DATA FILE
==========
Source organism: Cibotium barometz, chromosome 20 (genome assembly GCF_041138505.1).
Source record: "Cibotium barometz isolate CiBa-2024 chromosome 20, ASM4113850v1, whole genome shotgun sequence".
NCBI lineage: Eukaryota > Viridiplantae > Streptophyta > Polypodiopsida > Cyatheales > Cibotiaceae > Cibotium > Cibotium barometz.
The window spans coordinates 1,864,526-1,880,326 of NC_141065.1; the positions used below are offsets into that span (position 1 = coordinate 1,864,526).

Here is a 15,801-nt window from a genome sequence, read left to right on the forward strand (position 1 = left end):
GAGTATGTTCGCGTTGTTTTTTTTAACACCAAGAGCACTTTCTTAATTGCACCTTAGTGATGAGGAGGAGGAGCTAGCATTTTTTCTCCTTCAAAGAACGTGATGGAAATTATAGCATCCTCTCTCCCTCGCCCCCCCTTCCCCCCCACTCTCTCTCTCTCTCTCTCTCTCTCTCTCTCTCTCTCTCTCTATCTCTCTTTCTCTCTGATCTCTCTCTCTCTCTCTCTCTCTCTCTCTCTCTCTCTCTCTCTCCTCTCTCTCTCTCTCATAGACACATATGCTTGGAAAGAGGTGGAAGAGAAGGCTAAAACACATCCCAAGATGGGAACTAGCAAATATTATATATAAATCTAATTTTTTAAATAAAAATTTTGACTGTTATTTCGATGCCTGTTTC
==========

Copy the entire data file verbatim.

Source organism: Cibotium barometz, chromosome 20 (genome assembly GCF_041138505.1).
Source record: "Cibotium barometz isolate CiBa-2024 chromosome 20, ASM4113850v1, whole genome shotgun sequence".
NCBI lineage: Eukaryota > Viridiplantae > Streptophyta > Polypodiopsida > Cyatheales > Cibotiaceae > Cibotium > Cibotium barometz.
The window spans coordinates 1,864,526-1,880,326 of NC_141065.1; the positions used below are offsets into that span (position 1 = coordinate 1,864,526).

Here is a 15,801-nt window from a genome sequence, read left to right on the forward strand (position 1 = left end):
GAGTATGTTCGCGTTGTTTTTTTTAACACCAAGAGCACTTTCTTAATTGCACCTTAGTGATGAGGAGGAGGAGCTAGCATTTTTTCTCCTTCAAAGAACGTGATGGAAATTATAGCATCCTCTCTCCCTCGCCCCCCCTTCCCCCCCACTCTCTCTCTCTCTCTCTCTCTCTCTCTCTCTCTCTCTCTCTATCTCTCTTTCTCTCTGATCTCTCTCTCTCTCTCTCTCTCTCTCTCTCTCTCTCTCTCTCTCCTCTCTCTCTCTCTCATAGACACATATGCTTGGAAAGAGGTGGAAGAGAAGGCTAAAACACATCCCAAGATGGGAACTAGCAAATATTATATATAAATCTAATTTTTTAAATAAAAATTTTGACTGTTATTTCGATGCCTGTTTC